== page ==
The most important impact argument you have to answer is “turns the case”. This is something a lot of judges latch onto when deciding close debates and it always goes badly for the aff. Basically once they can see there is not a clear aff ballot they kind of go “eh, disad turns the case, neg” without needing to put in much more thought. Not that this judging approach is entirely without merit mind you- often turns the case will be the only actual comparative impact assessment given by either side.
So in the 1AR the first then you need to do when prepping impact calc is answering DA turns the case. Generally you should always have two stock arguments to rely on- that the aff controls uniqueness, and that there is a speed differential between the case solvency and the impact to the da turning the case.
Lets look at uniqueness first. The idea here is the same as link turning the politics DA- if fast track is already going to pass, you can’t make it pass anymore. Now with most affirmative advantages the issue is not in reality as black and white as will pass won’t pass- hegemony for example is more aptly measured on a spectrum than a binary. While this undercuts your “control uniqueness” claim, most of the time the neg won’t heavily be contesting that part of the case (and if they are you obviously have more balls in the air than just impact calc and will have to adapt accordingly). Nevertheless, the fact that your advantage is not black and white should not prevent you from asserting it is. A simple argument like “ the disad can’t turn the case- the economy is collapsing now” is usually sufficient to get some ink on the flow and allow the 2AR to elaborate. That’s an important point to consider for this issue- the 1AR doesn’t need to do a lot of explaining here- they only need to provide the 2Ar with the tools necessary to win. A more flushed out argument could include the warrants from your 1AC for why economic collapse was coming, but is probably unnecessary. This allows the 2Ar to say something like “ the disad may result in economic decline- i.e. less GDP- but its irrelevant because the economy is already in a tailspin now- there is no meaningful distinction between negative 7% growth and negative 8% growth- they are both enough to trigger the impact”. This is also the logical basis for most “Try or die” style arguments that you here with more critical impacts like patriarchy is the root cause of X or dehumanization is the source of all violence. The number of debates won on these simplistic arguments is pretty shocking.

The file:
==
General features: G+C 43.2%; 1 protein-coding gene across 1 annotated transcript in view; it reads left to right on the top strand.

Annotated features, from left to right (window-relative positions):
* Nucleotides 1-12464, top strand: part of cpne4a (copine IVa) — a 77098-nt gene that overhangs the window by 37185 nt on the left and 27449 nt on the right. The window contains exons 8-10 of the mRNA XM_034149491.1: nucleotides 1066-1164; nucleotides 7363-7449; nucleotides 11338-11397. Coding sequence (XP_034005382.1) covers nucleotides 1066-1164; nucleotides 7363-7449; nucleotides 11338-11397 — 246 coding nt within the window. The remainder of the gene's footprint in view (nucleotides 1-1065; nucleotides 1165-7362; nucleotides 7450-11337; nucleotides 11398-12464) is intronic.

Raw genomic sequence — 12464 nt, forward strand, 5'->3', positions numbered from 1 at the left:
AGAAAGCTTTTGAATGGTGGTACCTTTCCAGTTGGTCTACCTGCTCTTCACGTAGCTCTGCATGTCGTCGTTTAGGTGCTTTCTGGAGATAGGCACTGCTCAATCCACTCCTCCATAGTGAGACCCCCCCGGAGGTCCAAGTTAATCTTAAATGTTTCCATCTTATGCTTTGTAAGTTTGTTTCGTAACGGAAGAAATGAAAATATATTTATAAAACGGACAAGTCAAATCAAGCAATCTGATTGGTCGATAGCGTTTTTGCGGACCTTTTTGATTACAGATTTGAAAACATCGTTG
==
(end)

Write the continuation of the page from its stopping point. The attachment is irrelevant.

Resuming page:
Speed differential is also important- it’s a way of explaining why your solvency outweighs the turn aspect of the DA. So for example you read a healthcare case with a bioterror advantage. The negative reads a free trade disad and in the 2NC reads a card that says free trade solves the root cause of terrorism, therefore said disad turns aforementioned case advantage. Here in the 1AR you would want to say something like “ The case solves faster than the disad turns it- it will take free trade decades to eradicate poverty”. This allows the 2AR to fill in the blanks like “there is a risk of a bioterror attack now and only improving healthcare can limit the death toll and prevent US retaliation. While trade may get at the root cause by eliminating poverty it certainly doesn’t do that overnight- it’s a long drawn out process. The likelihood of an attack in the interim is extremely high so even if the disad turns the case 20-30 years from now its irrelevant because the impact is short term.”
Now if the neg invests a lot of time in turns the case you may need to do more than this. When I say invests a lot of time I don’t mean you have 6 advantages and they read 6 short cards that the DA turns each advantage. I mean more along the lines that you read hegemony, they have an econ DA and in the 2NC they read 6 cards why the economy is the most important factor for hegemony. The distinction here is that these are also “case doesn’t solve” arguments in addition to disad turns case. Many people miss this crucial difference and allow the neg a cheap win when they kick the disad by conceding uniqueness arguments for example, and then argue that the economy is inevitably going to decline and that takes out solvency for hegemony (an effective tactic a lot of times when you are negative for the record). In this instance you will need to make more arguments and hopefully read some cards. The kind of arguments you want to add to the above arguments are things like
-link comparison- why is your internal link into hegemony a stronger one than the economy or why is the economy link more long term than your solvency etc- the above example kind of demonstrates this.
-link distinctions- maybe your internal link was military readiness and their cards say the disad turns the case because economic decline causes isolationism- in that case you can draw a distinction as to why their argument doesn’t access your case, but maybe only accesses a separate external impact.
-specific responses- arguments that directly refute their claim- so if they say economic decline erodes public support for engagement you would say it doesn’t – and read a card or give an empirical example.